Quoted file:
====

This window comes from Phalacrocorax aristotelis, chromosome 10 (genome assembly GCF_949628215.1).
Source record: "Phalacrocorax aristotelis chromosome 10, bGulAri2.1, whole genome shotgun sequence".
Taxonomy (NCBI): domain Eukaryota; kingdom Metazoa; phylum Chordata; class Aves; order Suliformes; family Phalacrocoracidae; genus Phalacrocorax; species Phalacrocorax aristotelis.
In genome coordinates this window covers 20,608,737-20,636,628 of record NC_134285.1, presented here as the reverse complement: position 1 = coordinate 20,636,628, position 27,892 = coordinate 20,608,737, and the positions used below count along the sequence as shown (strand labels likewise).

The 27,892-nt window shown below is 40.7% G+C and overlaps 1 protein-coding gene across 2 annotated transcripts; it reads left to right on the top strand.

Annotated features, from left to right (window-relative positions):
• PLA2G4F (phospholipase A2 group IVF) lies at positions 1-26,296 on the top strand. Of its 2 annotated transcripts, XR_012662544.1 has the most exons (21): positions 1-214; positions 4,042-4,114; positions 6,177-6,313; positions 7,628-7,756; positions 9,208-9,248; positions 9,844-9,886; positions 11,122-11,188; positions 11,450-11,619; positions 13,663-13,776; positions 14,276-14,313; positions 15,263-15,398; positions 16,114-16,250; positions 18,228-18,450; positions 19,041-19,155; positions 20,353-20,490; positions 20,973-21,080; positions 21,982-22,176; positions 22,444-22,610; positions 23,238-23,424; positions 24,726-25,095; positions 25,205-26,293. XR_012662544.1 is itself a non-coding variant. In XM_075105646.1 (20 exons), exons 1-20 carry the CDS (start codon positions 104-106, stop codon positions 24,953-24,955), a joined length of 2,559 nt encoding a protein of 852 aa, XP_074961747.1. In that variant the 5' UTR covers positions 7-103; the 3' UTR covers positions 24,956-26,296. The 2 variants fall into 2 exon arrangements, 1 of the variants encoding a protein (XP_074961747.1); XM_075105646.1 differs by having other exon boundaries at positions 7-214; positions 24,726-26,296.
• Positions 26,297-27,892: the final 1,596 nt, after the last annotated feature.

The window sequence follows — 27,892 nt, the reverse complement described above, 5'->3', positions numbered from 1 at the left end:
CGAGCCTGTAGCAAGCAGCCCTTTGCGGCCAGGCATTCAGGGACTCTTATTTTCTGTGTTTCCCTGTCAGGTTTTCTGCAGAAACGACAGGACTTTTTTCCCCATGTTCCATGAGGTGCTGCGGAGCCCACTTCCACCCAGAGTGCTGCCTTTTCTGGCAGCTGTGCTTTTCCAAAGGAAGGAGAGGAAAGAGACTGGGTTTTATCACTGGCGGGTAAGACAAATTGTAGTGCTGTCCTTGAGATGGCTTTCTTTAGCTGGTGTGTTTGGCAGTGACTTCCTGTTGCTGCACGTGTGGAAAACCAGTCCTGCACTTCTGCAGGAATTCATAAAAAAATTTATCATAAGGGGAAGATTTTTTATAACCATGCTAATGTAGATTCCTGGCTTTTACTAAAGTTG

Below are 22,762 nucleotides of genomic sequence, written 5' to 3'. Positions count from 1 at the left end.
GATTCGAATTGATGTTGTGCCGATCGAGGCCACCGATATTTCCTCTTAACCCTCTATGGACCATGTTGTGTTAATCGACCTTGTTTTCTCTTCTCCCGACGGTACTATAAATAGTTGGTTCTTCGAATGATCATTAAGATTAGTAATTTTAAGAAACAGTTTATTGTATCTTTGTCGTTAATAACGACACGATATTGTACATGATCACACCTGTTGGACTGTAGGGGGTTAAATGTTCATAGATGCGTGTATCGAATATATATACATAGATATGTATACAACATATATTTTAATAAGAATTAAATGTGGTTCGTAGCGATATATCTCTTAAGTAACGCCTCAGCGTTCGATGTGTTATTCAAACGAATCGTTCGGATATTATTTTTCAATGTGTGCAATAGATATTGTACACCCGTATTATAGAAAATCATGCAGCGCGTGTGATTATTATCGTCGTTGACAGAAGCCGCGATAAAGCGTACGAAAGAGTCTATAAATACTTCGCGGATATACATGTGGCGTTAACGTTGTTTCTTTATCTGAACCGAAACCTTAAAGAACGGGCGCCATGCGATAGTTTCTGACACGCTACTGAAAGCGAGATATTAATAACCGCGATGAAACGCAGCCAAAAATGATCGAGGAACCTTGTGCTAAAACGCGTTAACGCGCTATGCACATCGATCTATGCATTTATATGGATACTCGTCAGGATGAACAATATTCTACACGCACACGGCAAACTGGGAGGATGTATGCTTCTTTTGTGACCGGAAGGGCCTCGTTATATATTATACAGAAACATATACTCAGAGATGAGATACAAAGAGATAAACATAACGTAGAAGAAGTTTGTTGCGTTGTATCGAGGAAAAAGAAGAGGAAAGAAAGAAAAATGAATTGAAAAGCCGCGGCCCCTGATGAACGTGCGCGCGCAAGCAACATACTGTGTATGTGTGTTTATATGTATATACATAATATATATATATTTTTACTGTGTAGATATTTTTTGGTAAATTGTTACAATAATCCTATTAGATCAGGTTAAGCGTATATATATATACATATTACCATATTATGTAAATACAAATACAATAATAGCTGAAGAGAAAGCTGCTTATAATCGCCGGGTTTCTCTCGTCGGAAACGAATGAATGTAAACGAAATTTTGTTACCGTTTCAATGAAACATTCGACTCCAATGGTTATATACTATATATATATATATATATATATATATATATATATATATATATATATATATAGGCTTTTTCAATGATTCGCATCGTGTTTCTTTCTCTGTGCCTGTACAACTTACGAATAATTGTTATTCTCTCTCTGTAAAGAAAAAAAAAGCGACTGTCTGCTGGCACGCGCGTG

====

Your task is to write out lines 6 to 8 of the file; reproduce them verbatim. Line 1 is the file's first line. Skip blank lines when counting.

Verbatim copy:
Annotated features, from left to right (window-relative positions):
• PLA2G4F (phospholipase A2 group IVF) lies at positions 1-26,296 on the top strand. Of its 2 annotated transcripts, XR_012662544.1 has the most exons (21): positions 1-214; positions 4,042-4,114; positions 6,177-6,313; positions 7,628-7,756; positions 9,208-9,248; positions 9,844-9,886; positions 11,122-11,188; positions 11,450-11,619; positions 13,663-13,776; positions 14,276-14,313; positions 15,263-15,398; positions 16,114-16,250; positions 18,228-18,450; positions 19,041-19,155; positions 20,353-20,490; positions 20,973-21,080; positions 21,982-22,176; positions 22,444-22,610; positions 23,238-23,424; positions 24,726-25,095; positions 25,205-26,293. XR_012662544.1 is itself a non-coding variant. In XM_075105646.1 (20 exons), exons 1-20 carry the CDS (start codon positions 104-106, stop codon positions 24,953-24,955), a joined length of 2,559 nt encoding a protein of 852 aa, XP_074961747.1. In that variant the 5' UTR covers positions 7-103; the 3' UTR covers positions 24,956-26,296. The 2 variants fall into 2 exon arrangements, 1 of the variants encoding a protein (XP_074961747.1); XM_075105646.1 differs by having other exon boundaries at positions 7-214; positions 24,726-26,296.
• Positions 26,297-27,892: the final 1,596 nt, after the last annotated feature.